We should be mad about the national anthem protest

Published 9:02 am Sunday, October 22, 2017

He was my fourth visitor since I joined the Austin Daily Herald. He was angry. He told me so  — many times.

We sat down in an interview space just off the newsroom. It has three living room-type chairs. We sat facing each other with a footstool between us.

He was a veteran from Austin, and he was absolutely ticked off about NFL players protesting by kneeling during the national anthem before games. It was an insult to him and all veterans who fought for this country and died for this country.  He was never going to watch an NFL game again, he said.

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A lot of veterans are just as angry, he continued, and you the media have been making these players out to be heroes. The media needs to tell our side of the story — the disrespected veterans.

Yes, I felt a bit defensive. It went away, though, because we’re in the same boat, just like everyone else. We have  been bombarded by the message that we should be angry. From the White House to my 28-year old car radio, those messages pound at us loud and clear.

I am not a veteran, so I won’t pretend to know how this makes a veteran feel. I try to understand, and I believe he feels insulted, and others do as well.

I’m frustrated, too, but it’s different, I told my visitor.

I’m trying to remember when the flag started meaning something to me. I think it was when I learned about our amazing space program. I was a child with dreams of going to space and excited to be in the United States, a country that did the impossible. The flag was on the rockets.

Later, when I was a Cub Scout, I was drilled on flag ettiquete, flag history and flag meaning. They could tell me all day it was meaningful, but it was a Navy vet, who served in wartime, that made it so. He told us his story, only once, and it included stepping into a burned corpse of a crew mate. He was literally in hell for the U.S. and now he was teaching us to tie square knots and hammer nails using the end of the hammer  —“Let the tool do the work.”

My best friend’s father, who lived across the street, served and he had some issues. He never talked about it. He went quiet when such  topics came up. This guy was a big man with sharp humor and a huge laugh. The kind of guy you want to hang around. He flew the flag in our suburban neighborhood on a flagpole in his front yard. The rest of us put our flags in holders next to the front doors.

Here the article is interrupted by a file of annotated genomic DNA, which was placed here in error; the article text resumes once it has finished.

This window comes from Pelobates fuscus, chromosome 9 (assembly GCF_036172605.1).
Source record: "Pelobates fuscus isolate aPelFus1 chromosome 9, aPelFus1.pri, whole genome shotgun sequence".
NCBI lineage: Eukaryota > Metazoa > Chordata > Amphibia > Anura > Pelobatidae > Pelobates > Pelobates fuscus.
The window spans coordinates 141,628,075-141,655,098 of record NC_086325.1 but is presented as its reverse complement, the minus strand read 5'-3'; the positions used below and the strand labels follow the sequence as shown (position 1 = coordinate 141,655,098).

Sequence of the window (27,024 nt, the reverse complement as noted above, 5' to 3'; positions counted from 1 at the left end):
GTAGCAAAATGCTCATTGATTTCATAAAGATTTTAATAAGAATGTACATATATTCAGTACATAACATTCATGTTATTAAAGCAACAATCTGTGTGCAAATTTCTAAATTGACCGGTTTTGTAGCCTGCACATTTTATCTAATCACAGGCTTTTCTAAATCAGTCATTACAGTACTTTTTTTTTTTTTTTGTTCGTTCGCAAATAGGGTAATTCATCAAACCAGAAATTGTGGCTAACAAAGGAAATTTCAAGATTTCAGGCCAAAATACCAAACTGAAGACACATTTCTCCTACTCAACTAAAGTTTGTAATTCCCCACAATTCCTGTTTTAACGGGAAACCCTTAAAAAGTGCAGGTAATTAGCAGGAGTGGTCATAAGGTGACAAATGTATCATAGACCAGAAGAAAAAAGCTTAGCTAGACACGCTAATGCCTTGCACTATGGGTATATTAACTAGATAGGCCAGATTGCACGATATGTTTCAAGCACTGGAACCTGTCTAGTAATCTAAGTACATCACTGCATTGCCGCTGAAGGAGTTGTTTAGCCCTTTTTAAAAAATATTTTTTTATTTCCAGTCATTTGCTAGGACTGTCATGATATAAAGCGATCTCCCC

Every passing year, the flag had more meaning, partially because of those men and others. I also kept learning more about the great things our country does, it’s heroic place in the world. We were a place where we put faith in the goodness of each other. We were the builders, the ones that came to the rescue, the ones that you could count on when facing the worst.

That is some of what was behind my red eyes on the football sidelines.  As a high school and then a college football player lined up for the tinny tape of a brass band playing the national anthem I never really sang along.  I was always a little too choked up.

By that time, I was also driven to be a reporter, To shine the light on the wrong to make it right. My favorite cliché about reporting  was to comfort the afflicted and afflict the comfortable. That call to journalism seemed so America. The First Amendment endorses and encourages what became my life’s work. I know very well that journalism in some other countries can be a cause of death. The flag is our shield.

So here comes this controversy about NFL players kneeling during the national anthem to bring attention to racial injustice. The vitriol pouring their way is incredible. Demagogues, for their own purposes, use the drama to whip up anger. I don’t think this surprised any of the players. They had to know people would get mad, which is the point. This maddening act spawns anger that an ongoing American tragedy has not.

I’m not calling the players heroes. I’m waiting for heroes to emerge, for anger to turn to action.

The kneeling players know the killing of innocent people is so much worse than their country hating them. It’s worth trying to understand. Push past the anger and see the cry for help and  do what Americans are supposed to do: Come to the rescue. Save our world.  Live up to our flag.

Christopher Baldus can be reached at chris.baldus@austindailyherald.com